Matt Blackwell, a fifth year graduate student in government and an affiliate of the IQSS, works with King on some of these problems: missing data and measurement error.  He also runs the interdisciplinary workshop IQSS offers for social scientists interested in applications of statistics and contributes frequently to the online blog. The workshop, as King describes it, is about bringing together people from entirely different fields who have similar statistical questions to answer: “So we’ll have an epidemiologist one day, and a biologist the next day, and a political scientist the next day…We learn about things that are going on in other fields that we would never think would relevant, but turn out to be.” This range of interests is also apparent in the composition of the Institute. “It’s a pretty diverse group of people that end up hanging around,” Blackwell comments.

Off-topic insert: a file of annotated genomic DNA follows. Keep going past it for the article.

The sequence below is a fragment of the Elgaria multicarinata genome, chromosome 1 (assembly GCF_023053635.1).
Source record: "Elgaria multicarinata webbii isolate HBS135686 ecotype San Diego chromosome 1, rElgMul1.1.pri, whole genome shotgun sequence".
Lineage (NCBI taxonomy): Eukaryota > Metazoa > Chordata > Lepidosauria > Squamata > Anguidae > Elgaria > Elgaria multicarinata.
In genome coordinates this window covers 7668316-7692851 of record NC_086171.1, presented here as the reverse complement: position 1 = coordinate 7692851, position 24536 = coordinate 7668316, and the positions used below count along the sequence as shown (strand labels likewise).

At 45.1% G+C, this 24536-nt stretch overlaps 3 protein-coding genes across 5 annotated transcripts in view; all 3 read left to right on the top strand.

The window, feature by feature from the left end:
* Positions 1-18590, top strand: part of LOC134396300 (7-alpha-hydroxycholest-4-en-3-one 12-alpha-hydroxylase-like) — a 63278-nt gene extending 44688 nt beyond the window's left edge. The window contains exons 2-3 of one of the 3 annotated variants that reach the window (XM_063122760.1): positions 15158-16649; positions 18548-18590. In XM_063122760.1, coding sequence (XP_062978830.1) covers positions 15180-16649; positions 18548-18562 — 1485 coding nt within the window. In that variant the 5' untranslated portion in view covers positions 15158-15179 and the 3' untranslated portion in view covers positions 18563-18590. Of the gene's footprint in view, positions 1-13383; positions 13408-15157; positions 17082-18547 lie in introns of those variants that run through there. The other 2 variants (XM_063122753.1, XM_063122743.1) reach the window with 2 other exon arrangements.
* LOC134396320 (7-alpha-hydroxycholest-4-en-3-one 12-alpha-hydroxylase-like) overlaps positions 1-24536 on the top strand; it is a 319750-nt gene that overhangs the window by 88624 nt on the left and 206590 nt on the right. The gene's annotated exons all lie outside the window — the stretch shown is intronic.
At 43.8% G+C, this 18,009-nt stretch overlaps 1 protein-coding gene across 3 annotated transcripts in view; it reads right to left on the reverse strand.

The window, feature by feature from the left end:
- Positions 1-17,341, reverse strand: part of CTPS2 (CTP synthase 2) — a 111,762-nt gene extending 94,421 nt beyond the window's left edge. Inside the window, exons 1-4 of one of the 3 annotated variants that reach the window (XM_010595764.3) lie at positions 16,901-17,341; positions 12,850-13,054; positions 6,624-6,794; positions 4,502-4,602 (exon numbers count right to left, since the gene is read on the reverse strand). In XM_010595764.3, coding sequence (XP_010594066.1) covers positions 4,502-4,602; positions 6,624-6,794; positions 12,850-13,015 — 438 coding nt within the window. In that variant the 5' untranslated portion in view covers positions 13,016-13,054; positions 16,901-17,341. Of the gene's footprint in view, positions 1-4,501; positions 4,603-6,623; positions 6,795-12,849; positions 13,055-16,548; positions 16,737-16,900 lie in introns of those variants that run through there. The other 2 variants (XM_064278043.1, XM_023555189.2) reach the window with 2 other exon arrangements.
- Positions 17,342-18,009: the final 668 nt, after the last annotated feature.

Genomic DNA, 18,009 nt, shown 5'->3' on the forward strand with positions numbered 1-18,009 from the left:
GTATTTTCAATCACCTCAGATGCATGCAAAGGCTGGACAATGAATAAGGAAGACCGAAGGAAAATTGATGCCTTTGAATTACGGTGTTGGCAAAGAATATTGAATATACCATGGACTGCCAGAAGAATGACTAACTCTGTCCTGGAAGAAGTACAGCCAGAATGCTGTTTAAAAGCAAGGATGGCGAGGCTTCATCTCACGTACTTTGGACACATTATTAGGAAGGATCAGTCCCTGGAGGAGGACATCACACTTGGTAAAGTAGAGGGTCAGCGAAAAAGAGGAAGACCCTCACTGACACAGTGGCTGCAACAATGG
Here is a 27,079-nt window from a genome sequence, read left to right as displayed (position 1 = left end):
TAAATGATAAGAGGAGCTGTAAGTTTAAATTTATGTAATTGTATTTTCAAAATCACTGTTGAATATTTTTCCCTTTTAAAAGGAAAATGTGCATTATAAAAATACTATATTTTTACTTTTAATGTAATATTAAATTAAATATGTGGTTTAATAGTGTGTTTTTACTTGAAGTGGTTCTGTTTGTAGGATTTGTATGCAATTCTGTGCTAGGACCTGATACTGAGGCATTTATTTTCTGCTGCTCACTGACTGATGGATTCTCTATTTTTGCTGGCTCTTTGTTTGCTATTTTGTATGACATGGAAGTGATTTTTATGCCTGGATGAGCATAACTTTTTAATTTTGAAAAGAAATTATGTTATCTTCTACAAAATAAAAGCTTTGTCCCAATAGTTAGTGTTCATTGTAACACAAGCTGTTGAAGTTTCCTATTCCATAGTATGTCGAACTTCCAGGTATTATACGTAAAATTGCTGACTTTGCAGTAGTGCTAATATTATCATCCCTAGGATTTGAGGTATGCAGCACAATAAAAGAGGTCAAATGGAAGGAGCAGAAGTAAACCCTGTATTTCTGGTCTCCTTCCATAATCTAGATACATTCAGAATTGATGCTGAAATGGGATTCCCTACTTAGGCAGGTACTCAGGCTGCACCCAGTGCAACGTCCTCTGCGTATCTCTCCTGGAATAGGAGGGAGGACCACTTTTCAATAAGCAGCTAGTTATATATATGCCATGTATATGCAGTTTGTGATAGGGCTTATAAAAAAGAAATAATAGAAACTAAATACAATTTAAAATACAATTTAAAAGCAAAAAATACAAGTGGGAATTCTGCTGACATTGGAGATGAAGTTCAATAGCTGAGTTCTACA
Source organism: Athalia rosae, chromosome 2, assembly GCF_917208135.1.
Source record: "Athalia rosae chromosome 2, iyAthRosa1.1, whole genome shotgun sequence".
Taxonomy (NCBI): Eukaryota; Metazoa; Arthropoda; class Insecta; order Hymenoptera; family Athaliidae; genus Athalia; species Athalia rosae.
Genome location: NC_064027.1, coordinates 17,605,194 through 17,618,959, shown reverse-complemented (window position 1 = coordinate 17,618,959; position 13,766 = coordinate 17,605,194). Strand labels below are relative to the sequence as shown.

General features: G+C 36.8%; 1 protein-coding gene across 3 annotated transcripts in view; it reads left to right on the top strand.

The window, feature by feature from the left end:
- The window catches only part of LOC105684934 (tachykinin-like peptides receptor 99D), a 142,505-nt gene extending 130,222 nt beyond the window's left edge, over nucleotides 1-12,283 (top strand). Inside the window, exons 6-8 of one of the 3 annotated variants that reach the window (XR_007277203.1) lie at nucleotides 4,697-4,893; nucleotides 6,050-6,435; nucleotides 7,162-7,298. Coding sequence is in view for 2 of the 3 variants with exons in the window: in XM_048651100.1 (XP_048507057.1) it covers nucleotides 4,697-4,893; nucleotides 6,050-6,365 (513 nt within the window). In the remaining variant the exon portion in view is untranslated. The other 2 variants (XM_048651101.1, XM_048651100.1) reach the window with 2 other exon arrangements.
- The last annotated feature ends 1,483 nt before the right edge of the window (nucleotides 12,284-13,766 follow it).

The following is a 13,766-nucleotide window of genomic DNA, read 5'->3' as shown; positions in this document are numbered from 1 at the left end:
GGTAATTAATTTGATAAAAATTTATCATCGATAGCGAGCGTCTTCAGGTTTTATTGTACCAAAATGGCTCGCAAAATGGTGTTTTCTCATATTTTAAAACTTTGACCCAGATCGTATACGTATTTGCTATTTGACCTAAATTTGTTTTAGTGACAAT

Blackwell’s interest in the field came from taking a statistics class for political science at the University of California, Los Angeles, as an undergraduate. His interest led him to ask his professor, one of King’s former students, if there was any work he could help with, which eventually led him to the Institute and Harvard. That kind of experience is what leads Professor King to emphasize the importance of undergraduates “getting a seat at the table.” The Institute for Quantitative Social Sciences seeks to give undergraduates that opportunity, to give them the chance to be able to work with professors and contribute to the “Eureka!” moment. “You should experience the thrill of a discovery,” King says. “Every undergraduate should get that opportunity.”